There is an old nursery rhyme that ends with the line — “Wasn’t that a dainty dish to put before the king.” When the pie on the plate was sliced by a knife, four and twenty black birds flew out and began to sing. Believe it or not, a delicacy of this kind was served to Archduke Franz Ferdinand of Austria-Hungary when he visited the Nizam of Hyderabad at the turn of the last century. The poor man was assassinated in 1914, triggering the first Great War and dragging down the entire world to an unprecedented catastrophe. The Archduke has written about the spectacular dish in his travel diary.
Now, you may wonder what has all this got to do with our shared interest in contemporary food. Suddenly, a number of masterchefs have started putting the ‘upside down’ raj kachori on their menu. The hollow inside the deep-fried raj kachori indeed provides space enough for a small bird to hide unharmed for a few moments before it can flutter its wings to freedom.
As all of us are well aware, the Amrit Kaal that we are living in is an ongoing celebration of vegetarianism and shri anna, earlier known as millets. So, it should surprise no one when the visiting state guests for the G-20 Summit were treated to avant-garde recipes that combined street food in a new avatar, millets-based goodies and plating that aspired to follow in the footsteps of Picasso.
We are inspired by our celebrity chef friends who performed on this occasion. It is easy to replicate the sensational presentation (although not entirely Indian) at home with little effort. You don’t even have to worry about deep-frying flawless raj kachoris. Many branded halwais are selling ready-to-eat crisp paani-puris in airtight packaging. These can easily be transformed into mini upside-down fusion golgappas. Your imagination is the only constraint on the variety of fillings. We strongly recommend that you avoid banal boiled chickpeas, diced potatoes and sonth-hari chutney. You could play around with vegetarian and non-vegetarian fillings, besides sweet as well as savoury stuffings, which can enrich these bite-sized goodies.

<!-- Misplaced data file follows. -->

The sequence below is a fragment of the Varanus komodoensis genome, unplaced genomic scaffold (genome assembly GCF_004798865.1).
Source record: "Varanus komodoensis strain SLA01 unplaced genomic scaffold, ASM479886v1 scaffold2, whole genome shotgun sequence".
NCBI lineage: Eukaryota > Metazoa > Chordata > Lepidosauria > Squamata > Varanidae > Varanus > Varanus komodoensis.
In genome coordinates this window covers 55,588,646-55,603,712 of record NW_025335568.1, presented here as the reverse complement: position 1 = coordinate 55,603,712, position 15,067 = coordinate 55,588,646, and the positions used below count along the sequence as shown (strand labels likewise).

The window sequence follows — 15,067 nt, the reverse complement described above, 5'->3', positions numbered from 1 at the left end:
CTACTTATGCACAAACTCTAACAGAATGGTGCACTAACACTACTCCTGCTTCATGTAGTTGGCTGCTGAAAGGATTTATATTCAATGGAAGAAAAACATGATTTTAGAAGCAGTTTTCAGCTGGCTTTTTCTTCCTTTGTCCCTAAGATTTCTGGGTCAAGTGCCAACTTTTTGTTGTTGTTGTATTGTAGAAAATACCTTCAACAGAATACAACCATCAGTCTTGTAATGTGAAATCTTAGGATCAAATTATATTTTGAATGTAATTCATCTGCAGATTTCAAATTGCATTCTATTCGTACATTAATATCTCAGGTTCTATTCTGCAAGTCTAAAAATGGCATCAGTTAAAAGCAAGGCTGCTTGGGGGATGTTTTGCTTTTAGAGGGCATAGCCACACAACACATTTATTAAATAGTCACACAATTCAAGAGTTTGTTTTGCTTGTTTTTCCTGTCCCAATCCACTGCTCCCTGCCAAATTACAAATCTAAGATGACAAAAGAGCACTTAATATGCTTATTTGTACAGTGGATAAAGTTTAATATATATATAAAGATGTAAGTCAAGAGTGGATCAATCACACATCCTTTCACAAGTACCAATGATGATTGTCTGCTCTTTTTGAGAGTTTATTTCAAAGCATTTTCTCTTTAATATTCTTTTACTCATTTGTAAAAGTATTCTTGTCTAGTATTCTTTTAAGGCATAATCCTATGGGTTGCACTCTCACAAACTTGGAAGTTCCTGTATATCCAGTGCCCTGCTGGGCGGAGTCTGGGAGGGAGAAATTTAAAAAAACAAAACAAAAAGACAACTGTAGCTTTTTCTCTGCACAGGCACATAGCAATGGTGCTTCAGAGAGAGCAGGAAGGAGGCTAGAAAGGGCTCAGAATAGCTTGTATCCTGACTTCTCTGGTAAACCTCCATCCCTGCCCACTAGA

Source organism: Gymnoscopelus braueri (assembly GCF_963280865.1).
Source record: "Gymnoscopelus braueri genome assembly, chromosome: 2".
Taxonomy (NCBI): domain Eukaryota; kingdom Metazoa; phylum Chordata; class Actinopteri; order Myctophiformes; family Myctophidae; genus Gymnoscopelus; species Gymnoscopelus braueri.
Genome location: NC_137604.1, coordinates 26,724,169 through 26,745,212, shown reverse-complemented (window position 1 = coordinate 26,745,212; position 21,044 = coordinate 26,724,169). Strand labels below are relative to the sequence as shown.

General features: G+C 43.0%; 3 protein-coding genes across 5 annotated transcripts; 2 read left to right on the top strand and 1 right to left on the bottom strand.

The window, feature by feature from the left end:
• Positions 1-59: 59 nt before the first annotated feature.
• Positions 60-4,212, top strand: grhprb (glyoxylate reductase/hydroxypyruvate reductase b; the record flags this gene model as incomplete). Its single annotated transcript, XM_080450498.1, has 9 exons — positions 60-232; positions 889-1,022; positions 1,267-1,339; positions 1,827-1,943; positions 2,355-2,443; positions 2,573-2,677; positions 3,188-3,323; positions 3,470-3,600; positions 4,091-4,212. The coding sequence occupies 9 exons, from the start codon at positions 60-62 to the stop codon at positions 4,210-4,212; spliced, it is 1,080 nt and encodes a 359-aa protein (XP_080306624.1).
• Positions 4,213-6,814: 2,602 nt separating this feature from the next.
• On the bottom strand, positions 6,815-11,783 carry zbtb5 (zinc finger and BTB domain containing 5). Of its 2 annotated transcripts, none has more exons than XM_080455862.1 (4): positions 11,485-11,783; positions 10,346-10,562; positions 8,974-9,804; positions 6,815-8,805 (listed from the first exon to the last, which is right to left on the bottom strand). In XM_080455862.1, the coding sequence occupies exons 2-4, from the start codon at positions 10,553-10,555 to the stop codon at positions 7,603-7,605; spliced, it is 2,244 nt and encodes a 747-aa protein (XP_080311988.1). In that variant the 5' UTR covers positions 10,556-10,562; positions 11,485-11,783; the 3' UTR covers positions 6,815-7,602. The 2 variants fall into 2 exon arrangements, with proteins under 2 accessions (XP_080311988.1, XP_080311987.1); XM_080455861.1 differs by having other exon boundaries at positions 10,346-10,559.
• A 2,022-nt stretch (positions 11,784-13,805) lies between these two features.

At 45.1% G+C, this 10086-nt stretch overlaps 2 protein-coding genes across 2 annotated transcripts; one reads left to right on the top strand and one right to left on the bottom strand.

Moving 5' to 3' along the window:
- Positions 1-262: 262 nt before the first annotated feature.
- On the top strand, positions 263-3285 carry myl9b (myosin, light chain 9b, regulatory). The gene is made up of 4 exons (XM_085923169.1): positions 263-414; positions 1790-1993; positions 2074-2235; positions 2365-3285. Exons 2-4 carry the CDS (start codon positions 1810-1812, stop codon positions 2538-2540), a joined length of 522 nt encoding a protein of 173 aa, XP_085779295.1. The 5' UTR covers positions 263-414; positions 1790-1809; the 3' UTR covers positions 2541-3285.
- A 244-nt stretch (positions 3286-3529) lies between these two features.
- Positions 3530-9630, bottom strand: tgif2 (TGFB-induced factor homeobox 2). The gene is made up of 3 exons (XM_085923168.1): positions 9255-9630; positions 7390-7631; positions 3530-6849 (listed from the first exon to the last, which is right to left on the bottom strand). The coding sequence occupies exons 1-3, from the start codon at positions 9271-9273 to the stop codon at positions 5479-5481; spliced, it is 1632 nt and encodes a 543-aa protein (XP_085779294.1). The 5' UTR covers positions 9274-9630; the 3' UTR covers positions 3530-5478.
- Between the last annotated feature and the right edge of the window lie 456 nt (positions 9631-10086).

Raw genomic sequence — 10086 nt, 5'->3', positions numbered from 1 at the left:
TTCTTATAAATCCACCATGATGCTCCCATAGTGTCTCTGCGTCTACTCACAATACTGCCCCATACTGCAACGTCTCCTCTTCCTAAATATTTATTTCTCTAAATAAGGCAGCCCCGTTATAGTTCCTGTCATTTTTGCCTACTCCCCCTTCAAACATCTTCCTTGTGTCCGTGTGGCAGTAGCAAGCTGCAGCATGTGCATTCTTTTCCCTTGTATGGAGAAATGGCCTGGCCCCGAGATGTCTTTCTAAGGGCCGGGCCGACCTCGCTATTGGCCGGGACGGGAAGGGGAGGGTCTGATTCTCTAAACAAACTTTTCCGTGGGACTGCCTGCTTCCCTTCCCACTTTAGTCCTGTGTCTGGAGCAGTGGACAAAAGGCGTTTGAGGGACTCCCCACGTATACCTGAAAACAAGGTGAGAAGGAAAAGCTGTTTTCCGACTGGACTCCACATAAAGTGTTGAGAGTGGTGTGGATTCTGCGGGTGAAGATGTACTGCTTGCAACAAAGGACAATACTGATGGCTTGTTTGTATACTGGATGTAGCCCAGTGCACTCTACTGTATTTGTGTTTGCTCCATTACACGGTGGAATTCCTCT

(preferably made with sooji)
Button mushrooms 25 gm
Oyster mushrooms 25 gm
Sun-dried tomatoes 2 tbsp
Prunes (pitted) 5-6
Fruit yoghurt 200 ml
Strawberry/blackberry preserve 2 tbsp
Mixed herbs seasoning A large pinch
Very fine sev (for garnish) 1 tbsp
Black peppercorns (powdered) To taste
Salt To taste
- Wipe and pat dry the mushrooms and mince finely. Sweat these on a thick-bottomed fry pan, lined with a thin film of oil. Else, stir-fry for 30 seconds. After the mushrooms release moisture, sprinkle salt and black pepper. Let the water evaporate and reserve the moist mushrooms for filling.
- Chop the prunes into very small dices. Similarly, chop the sun-dried tomatoes.
- Carefully cut out a small opening on the surface of the golgappa. Fill some golgappas with mushroom mince, and others with dried prunes and sun-dried tomatoes.
- Sprinkle the seasoning, salt and pepper very lightly on the filling. Carefully turn the golgappa upside down on a plate — four each for a person, two sweet and two savoury. Spread the fruit yoghurt on the plate in a thin girdle around the mini puris. Strawberry or blackberry preserve can substitute for sonth chutney. Garnish with a pinch of sev and serve.
- If you really get into the fusion mood, you can play around with a small measure of wasabi and honey mustard. This small plate dish can be made more substantial by placing thin layers of silken tofu below the yoghurt.